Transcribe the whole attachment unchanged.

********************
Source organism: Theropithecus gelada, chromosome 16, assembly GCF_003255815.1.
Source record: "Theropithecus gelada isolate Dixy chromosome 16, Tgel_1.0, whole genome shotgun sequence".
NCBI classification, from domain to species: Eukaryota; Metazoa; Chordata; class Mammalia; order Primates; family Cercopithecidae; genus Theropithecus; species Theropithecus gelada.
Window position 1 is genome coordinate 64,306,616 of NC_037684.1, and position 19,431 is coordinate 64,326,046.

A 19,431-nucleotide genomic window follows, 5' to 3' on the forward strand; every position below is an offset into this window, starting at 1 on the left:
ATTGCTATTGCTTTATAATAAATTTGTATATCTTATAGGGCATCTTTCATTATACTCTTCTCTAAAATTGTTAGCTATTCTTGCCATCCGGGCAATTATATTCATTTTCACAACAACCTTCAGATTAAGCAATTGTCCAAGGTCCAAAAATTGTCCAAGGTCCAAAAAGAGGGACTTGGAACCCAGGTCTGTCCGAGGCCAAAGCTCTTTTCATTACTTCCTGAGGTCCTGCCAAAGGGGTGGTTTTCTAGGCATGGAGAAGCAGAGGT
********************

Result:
Source organism: Theropithecus gelada, chromosome 16, assembly GCF_003255815.1.
Source record: "Theropithecus gelada isolate Dixy chromosome 16, Tgel_1.0, whole genome shotgun sequence".
NCBI classification, from domain to species: Eukaryota; Metazoa; Chordata; class Mammalia; order Primates; family Cercopithecidae; genus Theropithecus; species Theropithecus gelada.
Window position 1 is genome coordinate 64,306,616 of NC_037684.1, and position 19,431 is coordinate 64,326,046.

A 19,431-nucleotide genomic window follows, 5' to 3' on the forward strand; every position below is an offset into this window, starting at 1 on the left:
ATTGCTATTGCTTTATAATAAATTTGTATATCTTATAGGGCATCTTTCATTATACTCTTCTCTAAAATTGTTAGCTATTCTTGCCATCCGGGCAATTATATTCATTTTCACAACAACCTTCAGATTAAGCAATTGTCCAAGGTCCAAAAATTGTCCAAGGTCCAAAAAGAGGGACTTGGAACCCAGGTCTGTCCGAGGCCAAAGCTCTTTTCATTACTTCCTGAGGTCCTGCCAAAGGGGTGGTTTTCTAGGCATGGAGAAGCAGAGGT